The problem is not simply the “filter bubble,” Eli Pariser’s notion that personalization-driven algorithmic systems help silo people into segregated content streams. Facebook’s claim that content personalization plays a small role in shaping what people see compared to their own choices is accurate.And they have every right to be annoyed. I couldn’t imagine TimeWarner being blamed for who watches Duck Dynasty vs. Modern Family. And yet, what Facebook does do is mirror and magnify a trend that’s been unfolding in the United States for the last twenty years, a trend of self-segregation that is enabled by technology in all sorts of complicated ways.
The United States can only function as a healthy democracy if we find a healthy way to diversify our social connections, if we find a way to weave together a strong social fabric that bridges ties across difference.
Yet, we are moving in the opposite direction with serious consequences. To understand this, let’s talk about two contemporary trend lines and then think about the implications going forward.
The voluntary US military is, in many ways, a social engineering project. The public understands the military as a service organization, dedicated to protecting the country’s interests. Yet, when recruits sign up, they are promised training and job opportunities. Individual motivations vary tremendously, but many are enticed by the opportunity to travel the world, participate in a cause with a purpose, and get the heck out of dodge. Everyone expects basic training to be physically hard, but few recognize that some of the most grueling aspects of signing up have to do with the diversification project that is central to the formation of the American military.
When a soldier is in combat, she must trust her fellow soldiers with her life. And she must be willing to do what it takes to protect the rest of her unit. In order to make that possible, the military must wage war on prejudice. This is not an easy task. Plenty of generals fought hard to fight racial desegregation and to limit the role of women in combat. Yet, the US military was desegregated in 1948, six years before Brown v. Board forced desegregation of schools. And the Supreme Court ruled that LGB individuals could openly serve in the military before they could legally marry.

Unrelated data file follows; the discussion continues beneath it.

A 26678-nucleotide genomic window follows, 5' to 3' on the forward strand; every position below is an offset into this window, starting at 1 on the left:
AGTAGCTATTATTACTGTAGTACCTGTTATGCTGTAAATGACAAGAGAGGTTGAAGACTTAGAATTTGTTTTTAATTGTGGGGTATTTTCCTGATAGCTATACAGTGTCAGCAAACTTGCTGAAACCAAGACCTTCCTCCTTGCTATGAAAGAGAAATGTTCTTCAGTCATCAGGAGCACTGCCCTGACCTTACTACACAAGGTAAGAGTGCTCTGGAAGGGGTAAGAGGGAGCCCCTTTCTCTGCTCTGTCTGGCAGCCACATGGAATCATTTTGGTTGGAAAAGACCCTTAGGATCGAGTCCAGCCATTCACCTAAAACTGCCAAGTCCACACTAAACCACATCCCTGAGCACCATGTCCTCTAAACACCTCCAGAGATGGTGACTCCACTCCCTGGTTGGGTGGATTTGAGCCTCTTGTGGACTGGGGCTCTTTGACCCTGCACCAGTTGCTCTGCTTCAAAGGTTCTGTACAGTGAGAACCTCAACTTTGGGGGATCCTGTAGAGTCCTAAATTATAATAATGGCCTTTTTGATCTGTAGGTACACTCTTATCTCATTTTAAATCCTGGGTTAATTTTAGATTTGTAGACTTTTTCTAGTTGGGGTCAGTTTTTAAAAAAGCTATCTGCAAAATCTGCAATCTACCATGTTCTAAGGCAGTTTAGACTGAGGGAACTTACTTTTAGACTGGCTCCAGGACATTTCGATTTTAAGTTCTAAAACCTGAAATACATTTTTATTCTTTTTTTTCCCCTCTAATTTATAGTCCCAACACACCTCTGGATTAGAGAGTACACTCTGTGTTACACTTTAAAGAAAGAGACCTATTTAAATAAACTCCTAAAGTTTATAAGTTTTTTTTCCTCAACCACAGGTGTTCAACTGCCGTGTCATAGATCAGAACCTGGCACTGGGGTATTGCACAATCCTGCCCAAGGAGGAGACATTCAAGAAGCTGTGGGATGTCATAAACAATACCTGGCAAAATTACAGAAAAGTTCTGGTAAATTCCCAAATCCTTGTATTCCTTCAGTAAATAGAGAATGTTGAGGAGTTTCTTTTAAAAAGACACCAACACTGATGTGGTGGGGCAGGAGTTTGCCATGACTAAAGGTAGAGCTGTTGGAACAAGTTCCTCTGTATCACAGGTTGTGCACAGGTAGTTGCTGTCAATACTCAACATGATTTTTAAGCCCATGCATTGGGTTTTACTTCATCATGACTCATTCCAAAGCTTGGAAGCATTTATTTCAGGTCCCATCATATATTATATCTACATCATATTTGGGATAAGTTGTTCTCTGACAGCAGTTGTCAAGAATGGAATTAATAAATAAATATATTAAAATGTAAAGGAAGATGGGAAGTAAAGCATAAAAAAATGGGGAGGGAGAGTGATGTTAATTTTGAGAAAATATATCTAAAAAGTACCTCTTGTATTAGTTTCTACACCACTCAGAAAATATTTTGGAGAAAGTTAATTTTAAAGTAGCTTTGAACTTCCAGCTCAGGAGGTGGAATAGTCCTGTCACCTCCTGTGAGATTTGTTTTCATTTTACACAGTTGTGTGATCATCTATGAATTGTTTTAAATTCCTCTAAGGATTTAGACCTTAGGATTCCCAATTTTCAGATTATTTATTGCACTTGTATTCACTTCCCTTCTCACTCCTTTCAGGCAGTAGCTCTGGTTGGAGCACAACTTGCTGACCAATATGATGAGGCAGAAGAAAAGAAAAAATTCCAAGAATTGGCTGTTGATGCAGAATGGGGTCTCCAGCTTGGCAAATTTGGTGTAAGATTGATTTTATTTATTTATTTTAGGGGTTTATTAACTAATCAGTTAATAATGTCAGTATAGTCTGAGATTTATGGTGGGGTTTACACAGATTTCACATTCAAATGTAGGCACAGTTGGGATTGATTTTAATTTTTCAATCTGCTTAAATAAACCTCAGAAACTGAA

Morale is often raised as the main reason that soldiers should not be forced to entrust their lives to people who are different than them. Yet, time and again, this justification collapses under broader interests to grow the military. As a result, commanders are forced to find ways to build up morale across difference, to actively and intentionally seek to break down barriers to teamwork, and to find a way to gel a group of people whose demographics, values, politics, and ideologies are as varied as the country’s.
In the process, they build one of the most crucial social infrastructures of the country. They build the diverse social fabric that underpins democracy.